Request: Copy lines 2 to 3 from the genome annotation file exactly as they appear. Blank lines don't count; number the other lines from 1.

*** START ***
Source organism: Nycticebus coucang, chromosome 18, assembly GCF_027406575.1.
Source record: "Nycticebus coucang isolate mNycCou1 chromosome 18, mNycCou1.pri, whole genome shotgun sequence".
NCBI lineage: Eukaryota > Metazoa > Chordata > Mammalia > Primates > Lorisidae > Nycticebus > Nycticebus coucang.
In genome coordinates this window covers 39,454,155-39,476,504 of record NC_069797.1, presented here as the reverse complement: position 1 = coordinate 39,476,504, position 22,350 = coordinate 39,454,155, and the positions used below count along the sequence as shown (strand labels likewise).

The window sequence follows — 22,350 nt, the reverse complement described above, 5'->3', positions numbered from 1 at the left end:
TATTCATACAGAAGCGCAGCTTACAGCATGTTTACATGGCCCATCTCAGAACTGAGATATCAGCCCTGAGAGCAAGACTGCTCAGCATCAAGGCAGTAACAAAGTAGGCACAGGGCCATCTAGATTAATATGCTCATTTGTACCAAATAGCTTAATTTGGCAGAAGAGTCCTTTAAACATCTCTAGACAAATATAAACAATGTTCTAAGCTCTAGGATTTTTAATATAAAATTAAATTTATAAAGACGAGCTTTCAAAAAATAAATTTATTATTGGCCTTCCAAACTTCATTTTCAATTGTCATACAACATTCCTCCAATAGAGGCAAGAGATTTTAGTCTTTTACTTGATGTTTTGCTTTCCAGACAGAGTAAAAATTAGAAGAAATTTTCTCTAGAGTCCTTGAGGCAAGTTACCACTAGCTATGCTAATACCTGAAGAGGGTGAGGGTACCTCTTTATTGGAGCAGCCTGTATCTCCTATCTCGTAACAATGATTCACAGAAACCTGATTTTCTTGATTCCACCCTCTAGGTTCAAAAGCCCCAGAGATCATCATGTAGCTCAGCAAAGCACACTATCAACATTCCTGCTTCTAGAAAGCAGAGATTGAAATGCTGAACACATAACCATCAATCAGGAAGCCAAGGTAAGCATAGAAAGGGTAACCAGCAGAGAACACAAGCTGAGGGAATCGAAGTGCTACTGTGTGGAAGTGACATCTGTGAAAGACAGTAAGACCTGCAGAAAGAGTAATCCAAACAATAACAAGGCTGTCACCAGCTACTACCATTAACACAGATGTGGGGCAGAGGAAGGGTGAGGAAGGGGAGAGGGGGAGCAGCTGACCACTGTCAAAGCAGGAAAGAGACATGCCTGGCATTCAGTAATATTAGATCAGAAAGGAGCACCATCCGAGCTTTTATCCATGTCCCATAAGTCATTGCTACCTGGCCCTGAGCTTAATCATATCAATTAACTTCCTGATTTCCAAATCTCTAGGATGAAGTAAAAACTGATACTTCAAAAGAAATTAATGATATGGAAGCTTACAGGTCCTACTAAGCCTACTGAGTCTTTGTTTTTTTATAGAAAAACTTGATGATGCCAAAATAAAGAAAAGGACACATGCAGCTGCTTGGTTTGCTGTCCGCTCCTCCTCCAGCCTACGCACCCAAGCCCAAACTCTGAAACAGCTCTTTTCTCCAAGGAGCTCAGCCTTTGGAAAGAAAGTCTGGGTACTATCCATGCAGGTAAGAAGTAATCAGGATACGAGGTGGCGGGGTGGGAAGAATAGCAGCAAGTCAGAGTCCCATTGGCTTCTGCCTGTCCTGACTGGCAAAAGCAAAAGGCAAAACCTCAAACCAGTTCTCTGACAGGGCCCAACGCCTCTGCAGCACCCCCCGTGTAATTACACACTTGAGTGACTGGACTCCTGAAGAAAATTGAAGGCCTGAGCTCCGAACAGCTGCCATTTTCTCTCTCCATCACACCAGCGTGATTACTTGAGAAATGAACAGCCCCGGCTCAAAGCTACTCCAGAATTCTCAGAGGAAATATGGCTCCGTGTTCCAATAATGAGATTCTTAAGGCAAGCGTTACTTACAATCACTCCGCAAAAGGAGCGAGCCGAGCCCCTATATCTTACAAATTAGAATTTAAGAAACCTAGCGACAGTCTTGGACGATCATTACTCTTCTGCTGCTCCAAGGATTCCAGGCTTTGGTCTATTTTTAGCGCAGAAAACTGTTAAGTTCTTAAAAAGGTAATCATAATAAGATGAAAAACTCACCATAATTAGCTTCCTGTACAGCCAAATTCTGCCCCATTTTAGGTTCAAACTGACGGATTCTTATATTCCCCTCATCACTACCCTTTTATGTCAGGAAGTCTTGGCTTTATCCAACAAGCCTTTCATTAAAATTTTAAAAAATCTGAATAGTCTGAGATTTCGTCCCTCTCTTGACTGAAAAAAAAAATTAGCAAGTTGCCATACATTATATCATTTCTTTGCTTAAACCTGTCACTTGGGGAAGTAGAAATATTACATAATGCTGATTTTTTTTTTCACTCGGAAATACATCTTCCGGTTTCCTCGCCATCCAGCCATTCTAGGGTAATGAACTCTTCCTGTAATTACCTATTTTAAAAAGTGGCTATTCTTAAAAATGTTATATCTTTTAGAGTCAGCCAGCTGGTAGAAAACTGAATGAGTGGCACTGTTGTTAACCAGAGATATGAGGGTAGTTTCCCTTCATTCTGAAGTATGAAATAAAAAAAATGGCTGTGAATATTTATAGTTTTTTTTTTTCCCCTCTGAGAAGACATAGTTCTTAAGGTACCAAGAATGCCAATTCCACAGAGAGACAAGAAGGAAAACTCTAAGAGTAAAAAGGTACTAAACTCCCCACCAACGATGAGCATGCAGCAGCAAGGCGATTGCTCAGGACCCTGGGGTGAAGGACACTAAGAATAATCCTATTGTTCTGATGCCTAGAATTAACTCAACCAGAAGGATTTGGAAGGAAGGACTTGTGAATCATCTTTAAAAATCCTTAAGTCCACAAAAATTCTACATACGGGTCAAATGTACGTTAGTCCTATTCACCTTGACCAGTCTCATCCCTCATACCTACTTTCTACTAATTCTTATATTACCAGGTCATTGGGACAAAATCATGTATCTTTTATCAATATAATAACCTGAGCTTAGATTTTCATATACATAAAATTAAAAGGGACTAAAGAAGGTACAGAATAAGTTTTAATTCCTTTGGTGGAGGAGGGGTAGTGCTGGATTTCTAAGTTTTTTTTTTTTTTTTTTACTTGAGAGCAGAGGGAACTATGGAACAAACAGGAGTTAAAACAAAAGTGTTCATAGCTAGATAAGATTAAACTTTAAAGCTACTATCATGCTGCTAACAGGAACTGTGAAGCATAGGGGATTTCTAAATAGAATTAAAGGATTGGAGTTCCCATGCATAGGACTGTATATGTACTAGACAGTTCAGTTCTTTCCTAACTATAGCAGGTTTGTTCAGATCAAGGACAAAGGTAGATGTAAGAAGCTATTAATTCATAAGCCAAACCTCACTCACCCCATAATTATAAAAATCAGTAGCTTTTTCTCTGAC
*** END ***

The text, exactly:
Source record: "Nycticebus coucang isolate mNycCou1 chromosome 18, mNycCou1.pri, whole genome shotgun sequence".
NCBI lineage: Eukaryota > Metazoa > Chordata > Mammalia > Primates > Lorisidae > Nycticebus > Nycticebus coucang.